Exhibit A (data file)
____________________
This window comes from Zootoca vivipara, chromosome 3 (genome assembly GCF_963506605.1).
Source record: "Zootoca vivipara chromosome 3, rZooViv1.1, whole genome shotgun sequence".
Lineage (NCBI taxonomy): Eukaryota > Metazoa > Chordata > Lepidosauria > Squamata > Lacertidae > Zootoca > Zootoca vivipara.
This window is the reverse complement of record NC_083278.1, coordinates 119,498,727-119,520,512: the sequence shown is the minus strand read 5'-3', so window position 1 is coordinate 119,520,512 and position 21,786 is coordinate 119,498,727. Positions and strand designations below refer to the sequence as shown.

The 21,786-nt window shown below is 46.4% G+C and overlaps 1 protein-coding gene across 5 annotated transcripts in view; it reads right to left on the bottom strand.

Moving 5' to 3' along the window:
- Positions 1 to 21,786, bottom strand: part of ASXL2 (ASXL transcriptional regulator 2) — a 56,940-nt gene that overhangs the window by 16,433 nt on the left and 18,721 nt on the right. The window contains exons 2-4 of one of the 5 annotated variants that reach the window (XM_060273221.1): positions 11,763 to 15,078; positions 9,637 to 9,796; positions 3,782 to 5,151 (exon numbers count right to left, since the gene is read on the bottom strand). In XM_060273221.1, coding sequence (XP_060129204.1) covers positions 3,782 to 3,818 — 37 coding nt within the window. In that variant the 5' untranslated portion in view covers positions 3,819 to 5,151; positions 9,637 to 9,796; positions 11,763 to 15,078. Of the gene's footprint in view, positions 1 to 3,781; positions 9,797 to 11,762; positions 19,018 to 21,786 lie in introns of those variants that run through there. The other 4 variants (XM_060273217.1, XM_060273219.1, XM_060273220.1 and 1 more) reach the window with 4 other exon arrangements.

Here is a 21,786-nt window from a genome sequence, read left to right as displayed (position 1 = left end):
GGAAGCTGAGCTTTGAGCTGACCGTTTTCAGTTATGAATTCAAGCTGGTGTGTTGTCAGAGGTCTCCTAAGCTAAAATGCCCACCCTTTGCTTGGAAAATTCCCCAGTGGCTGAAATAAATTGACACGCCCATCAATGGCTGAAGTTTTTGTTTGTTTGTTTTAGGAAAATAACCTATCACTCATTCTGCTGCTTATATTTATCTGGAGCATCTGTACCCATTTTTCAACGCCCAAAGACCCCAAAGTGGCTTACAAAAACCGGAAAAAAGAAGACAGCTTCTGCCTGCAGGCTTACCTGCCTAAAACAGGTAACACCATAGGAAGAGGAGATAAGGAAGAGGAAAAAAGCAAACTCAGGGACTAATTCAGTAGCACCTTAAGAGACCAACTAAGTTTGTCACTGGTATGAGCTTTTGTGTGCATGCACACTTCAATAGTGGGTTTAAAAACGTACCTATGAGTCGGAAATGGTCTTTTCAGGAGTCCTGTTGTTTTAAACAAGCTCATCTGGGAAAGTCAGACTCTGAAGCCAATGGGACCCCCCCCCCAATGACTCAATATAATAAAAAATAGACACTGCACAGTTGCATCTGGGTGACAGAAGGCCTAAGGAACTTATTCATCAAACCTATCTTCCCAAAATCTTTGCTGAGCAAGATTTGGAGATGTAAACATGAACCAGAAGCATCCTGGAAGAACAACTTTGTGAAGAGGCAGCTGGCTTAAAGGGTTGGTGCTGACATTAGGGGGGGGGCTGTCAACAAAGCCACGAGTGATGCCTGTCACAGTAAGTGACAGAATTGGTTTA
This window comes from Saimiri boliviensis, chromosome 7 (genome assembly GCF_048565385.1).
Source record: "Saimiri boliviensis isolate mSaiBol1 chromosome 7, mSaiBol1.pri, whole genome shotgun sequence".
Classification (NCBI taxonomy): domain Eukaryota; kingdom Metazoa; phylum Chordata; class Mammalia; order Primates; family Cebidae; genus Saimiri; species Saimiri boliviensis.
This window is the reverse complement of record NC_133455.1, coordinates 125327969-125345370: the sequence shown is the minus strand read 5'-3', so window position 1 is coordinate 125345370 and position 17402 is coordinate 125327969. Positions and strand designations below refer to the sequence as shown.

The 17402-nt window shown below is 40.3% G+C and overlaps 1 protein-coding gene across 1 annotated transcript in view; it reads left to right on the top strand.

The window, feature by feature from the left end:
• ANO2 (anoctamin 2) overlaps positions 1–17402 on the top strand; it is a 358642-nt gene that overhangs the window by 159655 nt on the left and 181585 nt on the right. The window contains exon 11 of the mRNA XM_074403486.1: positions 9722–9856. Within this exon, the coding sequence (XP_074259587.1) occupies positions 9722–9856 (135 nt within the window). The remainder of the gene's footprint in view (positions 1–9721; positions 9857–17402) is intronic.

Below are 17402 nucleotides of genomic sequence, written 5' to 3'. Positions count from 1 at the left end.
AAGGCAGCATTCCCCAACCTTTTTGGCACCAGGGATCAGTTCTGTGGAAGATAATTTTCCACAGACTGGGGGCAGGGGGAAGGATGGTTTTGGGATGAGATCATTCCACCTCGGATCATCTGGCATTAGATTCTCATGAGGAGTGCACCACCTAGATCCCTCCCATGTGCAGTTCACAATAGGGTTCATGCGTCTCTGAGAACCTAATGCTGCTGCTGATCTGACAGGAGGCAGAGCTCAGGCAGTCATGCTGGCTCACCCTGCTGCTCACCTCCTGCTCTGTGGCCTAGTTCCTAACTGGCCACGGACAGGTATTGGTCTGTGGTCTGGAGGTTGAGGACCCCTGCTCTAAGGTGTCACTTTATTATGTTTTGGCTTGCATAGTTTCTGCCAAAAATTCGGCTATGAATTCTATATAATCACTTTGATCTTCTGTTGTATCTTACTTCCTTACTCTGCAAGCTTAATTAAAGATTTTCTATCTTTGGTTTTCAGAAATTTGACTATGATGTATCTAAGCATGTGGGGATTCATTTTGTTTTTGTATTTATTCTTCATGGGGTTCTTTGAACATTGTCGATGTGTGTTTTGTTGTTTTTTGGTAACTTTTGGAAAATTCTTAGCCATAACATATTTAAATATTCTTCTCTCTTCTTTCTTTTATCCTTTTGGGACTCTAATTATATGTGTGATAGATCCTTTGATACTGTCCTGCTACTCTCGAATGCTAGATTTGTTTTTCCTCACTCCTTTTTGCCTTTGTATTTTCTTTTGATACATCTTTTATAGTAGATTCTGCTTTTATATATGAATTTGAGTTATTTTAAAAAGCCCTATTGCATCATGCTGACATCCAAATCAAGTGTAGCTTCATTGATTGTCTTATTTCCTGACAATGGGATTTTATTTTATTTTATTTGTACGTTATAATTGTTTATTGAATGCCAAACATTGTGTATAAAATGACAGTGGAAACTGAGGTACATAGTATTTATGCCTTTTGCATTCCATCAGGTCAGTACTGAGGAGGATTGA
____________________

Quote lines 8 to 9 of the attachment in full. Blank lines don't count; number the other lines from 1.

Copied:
Here is a 21,786-nt window from a genome sequence, read left to right as displayed (position 1 = left end):
GGAAGCTGAGCTTTGAGCTGACCGTTTTCAGTTATGAATTCAAGCTGGTGTGTTGTCAGAGGTCTCCTAAGCTAAAATGCCCACCCTTTGCTTGGAAAATTCCCCAGTGGCTGAAATAAATTGACACGCCCATCAATGGCTGAAGTTTTTGTTTGTTTGTTTTAGGAAAATAACCTATCACTCATTCTGCTGCTTATATTTATCTGGAGCATCTGTACCCATTTTTCAACGCCCAAAGACCCCAAAGTGGCTTACAAAAACCGGAAAAAAGAAGACAGCTTCTGCCTGCAGGCTTACCTGCCTAAAACAGGTAACACCATAGGAAGAGGAGATAAGGAAGAGGAAAAAAGCAAACTCAGGGACTAATTCAGTAGCACCTTAAGAGACCAACTAAGTTTGTCACTGGTATGAGCTTTTGTGTGCATGCACACTTCAATAGTGGGTTTAAAAACGTACCTATGAGTCGGAAATGGTCTTTTCAGGAGTCCTGTTGTTTTAAACAAGCTCATCTGGGAAAGTCAGACTCTGAAGCCAATGGGACCCCCCCCCCAATGACTCAATATAATAAAAAATAGACACTGCACAGTTGCATCTGGGTGACAGAAGGCCTAAGGAACTTATTCATCAAACCTATCTTCCCAAAATCTTTGCTGAGCAAGATTTGGAGATGTAAACATGAACCAGAAGCATCCTGGAAGAACAACTTTGTGAAGAGGCAGCTGGCTTAAAGGGTTGGTGCTGACATTAGGGGGGGGGCTGTCAACAAAGCCACGAGTGATGCCTGTCACAGTAAGTGACAGAATTGGTTTA